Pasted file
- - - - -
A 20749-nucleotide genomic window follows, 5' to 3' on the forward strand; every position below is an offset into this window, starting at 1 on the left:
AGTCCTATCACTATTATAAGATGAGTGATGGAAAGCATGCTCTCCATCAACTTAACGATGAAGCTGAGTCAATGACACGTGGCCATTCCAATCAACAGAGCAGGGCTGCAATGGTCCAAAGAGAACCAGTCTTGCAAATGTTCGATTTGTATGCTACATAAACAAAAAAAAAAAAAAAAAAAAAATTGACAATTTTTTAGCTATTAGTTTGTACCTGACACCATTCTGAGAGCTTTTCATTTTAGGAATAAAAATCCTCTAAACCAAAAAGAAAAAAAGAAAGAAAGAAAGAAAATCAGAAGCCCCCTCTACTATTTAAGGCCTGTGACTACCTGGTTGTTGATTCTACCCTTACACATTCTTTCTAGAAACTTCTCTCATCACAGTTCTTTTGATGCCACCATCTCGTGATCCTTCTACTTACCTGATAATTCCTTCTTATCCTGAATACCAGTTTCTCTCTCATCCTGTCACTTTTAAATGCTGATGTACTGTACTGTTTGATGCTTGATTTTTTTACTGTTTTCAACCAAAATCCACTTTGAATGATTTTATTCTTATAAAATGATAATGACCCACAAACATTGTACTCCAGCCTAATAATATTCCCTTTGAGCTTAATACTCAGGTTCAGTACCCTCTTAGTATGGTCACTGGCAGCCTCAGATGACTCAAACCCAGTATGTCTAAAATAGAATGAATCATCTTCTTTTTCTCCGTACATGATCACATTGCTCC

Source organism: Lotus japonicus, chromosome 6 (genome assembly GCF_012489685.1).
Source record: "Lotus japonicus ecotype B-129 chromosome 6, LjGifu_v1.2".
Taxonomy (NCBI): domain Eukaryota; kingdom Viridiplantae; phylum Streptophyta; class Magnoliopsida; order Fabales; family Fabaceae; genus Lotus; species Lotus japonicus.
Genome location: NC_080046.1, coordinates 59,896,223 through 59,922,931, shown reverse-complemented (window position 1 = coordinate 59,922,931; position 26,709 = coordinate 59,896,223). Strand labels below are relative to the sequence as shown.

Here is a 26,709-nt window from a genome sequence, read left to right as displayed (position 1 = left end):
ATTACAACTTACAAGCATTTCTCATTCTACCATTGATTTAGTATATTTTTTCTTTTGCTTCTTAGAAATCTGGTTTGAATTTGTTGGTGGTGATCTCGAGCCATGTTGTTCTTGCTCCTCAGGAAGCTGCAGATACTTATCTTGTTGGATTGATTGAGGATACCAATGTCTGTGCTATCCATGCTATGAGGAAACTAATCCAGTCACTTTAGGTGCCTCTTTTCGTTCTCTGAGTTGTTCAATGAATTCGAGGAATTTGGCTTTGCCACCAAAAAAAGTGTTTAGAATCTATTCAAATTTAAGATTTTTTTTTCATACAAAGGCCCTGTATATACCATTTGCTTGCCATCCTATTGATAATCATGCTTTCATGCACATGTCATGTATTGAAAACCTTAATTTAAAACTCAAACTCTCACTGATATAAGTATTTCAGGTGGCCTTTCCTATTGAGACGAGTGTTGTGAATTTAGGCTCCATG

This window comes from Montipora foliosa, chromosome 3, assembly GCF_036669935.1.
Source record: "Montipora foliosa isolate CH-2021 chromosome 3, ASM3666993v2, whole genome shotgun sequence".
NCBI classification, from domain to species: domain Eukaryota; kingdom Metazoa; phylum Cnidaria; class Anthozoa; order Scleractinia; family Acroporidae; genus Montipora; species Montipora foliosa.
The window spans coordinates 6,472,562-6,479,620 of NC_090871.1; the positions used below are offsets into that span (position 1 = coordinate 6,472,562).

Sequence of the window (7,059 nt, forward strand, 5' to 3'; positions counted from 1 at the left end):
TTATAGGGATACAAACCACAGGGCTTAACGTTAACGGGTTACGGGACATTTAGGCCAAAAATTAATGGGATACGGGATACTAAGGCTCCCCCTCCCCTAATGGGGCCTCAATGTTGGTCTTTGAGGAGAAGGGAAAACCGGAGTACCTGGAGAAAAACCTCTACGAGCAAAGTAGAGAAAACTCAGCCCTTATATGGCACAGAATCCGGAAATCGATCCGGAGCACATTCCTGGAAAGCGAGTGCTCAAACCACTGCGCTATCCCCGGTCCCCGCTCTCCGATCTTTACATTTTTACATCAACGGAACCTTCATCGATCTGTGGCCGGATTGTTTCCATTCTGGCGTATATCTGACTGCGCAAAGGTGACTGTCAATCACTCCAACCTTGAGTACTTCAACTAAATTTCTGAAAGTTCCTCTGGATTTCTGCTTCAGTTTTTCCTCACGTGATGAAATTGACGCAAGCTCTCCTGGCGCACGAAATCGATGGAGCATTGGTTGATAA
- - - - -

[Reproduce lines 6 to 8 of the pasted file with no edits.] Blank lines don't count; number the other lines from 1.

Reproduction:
Genome location: NC_080046.1, coordinates 59,896,223 through 59,922,931, shown reverse-complemented (window position 1 = coordinate 59,922,931; position 26,709 = coordinate 59,896,223). Strand labels below are relative to the sequence as shown.

Here is a 26,709-nt window from a genome sequence, read left to right as displayed (position 1 = left end):
ATTACAACTTACAAGCATTTCTCATTCTACCATTGATTTAGTATATTTTTTCTTTTGCTTCTTAGAAATCTGGTTTGAATTTGTTGGTGGTGATCTCGAGCCATGTTGTTCTTGCTCCTCAGGAAGCTGCAGATACTTATCTTGTTGGATTGATTGAGGATACCAATGTCTGTGCTATCCATGCTATGAGGAAACTAATCCAGTCACTTTAGGTGCCTCTTTTCGTTCTCTGAGTTGTTCAATGAATTCGAGGAATTTGGCTTTGCCACCAAAAAAAGTGTTTAGAATCTATTCAAATTTAAGATTTTTTTTTCATACAAAGGCCCTGTATATACCATTTGCTTGCCATCCTATTGATAATCATGCTTTCATGCACATGTCATGTATTGAAAACCTTAATTTAAAACTCAAACTCTCACTGATATAAGTATTTCAGGTGGCCTTTCCTATTGAGACGAGTGTTGTGAATTTAGGCTCCATG